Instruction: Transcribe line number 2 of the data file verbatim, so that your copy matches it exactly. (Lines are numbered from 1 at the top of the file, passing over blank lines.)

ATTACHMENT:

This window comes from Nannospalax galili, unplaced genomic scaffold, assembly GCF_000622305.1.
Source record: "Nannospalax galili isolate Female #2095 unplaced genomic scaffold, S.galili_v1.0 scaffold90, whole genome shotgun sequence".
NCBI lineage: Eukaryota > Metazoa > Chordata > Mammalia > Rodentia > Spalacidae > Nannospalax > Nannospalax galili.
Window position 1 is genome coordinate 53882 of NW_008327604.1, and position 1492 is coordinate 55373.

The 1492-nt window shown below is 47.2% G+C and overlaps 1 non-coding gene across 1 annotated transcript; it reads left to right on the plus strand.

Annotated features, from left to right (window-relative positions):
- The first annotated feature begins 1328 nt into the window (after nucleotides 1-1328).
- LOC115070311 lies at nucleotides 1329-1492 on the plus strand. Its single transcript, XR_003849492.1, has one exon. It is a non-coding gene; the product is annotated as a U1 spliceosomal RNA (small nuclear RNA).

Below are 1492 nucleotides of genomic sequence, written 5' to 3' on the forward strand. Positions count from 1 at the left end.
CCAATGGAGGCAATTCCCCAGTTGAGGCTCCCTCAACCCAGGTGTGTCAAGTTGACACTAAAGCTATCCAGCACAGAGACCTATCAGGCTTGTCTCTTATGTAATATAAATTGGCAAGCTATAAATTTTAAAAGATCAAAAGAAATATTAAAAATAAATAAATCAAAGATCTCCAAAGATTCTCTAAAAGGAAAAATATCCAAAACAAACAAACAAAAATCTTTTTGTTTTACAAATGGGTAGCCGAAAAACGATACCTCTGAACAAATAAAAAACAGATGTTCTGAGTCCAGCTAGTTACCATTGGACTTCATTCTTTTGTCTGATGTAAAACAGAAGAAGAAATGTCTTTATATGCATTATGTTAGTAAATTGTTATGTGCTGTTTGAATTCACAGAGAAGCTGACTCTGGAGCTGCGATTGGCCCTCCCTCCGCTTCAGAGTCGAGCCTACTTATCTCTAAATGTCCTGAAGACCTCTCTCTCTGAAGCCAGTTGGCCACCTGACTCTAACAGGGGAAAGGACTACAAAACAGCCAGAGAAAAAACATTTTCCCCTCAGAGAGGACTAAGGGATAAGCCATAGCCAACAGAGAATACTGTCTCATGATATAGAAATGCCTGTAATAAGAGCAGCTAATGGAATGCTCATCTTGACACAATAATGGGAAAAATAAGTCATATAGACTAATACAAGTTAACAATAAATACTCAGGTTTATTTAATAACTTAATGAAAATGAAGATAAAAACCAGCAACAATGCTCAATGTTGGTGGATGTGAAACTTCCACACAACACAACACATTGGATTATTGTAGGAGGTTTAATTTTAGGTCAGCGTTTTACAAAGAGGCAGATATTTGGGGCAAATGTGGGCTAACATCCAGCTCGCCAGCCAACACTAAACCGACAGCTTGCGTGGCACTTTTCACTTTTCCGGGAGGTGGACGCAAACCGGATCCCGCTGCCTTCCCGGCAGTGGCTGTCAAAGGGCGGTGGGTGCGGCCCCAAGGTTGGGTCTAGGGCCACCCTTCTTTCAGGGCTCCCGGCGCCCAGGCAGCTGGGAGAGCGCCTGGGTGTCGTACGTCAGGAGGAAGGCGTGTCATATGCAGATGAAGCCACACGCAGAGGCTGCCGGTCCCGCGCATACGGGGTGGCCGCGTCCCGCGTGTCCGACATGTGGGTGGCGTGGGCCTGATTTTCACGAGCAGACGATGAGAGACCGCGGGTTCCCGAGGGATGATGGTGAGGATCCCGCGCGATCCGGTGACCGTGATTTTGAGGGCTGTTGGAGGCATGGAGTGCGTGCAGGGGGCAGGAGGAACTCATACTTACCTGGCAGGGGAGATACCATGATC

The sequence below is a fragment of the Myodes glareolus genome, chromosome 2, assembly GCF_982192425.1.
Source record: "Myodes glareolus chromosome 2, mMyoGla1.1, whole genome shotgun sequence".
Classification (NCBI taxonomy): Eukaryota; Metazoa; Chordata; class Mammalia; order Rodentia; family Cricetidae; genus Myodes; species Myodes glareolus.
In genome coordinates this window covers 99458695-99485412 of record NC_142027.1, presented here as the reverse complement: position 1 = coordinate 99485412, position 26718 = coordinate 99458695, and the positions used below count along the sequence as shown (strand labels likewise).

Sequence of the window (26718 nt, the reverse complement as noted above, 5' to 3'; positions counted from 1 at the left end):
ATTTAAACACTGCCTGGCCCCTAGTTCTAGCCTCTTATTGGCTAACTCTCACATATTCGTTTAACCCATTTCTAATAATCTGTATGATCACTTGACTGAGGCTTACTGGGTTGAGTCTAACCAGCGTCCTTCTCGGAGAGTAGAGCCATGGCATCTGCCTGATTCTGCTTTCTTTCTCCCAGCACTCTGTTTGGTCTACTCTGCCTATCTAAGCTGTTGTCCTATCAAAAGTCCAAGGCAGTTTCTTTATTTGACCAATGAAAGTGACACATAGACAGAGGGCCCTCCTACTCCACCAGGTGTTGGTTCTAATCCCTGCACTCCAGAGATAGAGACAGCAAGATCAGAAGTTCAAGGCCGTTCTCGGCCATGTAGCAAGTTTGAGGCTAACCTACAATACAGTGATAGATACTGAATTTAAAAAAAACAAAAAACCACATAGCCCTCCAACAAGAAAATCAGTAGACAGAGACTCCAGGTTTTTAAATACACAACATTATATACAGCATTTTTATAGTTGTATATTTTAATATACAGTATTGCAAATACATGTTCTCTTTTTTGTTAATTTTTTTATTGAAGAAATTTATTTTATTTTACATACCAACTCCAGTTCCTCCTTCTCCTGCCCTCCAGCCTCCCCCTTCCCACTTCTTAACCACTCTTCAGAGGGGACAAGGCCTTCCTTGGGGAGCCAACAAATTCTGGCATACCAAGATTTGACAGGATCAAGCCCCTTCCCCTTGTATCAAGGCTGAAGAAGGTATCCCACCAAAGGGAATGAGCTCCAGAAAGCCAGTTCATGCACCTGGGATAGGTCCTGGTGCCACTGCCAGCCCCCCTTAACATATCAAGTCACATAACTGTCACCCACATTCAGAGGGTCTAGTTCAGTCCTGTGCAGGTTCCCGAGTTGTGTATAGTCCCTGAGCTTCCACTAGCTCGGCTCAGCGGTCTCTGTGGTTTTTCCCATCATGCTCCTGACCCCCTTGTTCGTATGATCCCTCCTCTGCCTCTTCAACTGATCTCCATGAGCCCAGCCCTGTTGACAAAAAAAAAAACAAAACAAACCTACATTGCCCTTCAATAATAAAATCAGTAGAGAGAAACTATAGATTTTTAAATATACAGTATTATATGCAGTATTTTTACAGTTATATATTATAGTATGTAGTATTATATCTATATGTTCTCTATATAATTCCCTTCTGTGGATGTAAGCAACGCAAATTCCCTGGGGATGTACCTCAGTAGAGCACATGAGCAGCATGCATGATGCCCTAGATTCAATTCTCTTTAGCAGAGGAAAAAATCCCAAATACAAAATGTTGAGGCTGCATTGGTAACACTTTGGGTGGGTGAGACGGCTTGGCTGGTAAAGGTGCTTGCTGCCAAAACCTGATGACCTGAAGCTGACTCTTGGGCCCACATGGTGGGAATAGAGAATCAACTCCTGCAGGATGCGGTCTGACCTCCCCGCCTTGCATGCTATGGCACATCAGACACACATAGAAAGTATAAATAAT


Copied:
Source record: "Nannospalax galili isolate Female #2095 unplaced genomic scaffold, S.galili_v1.0 scaffold90, whole genome shotgun sequence".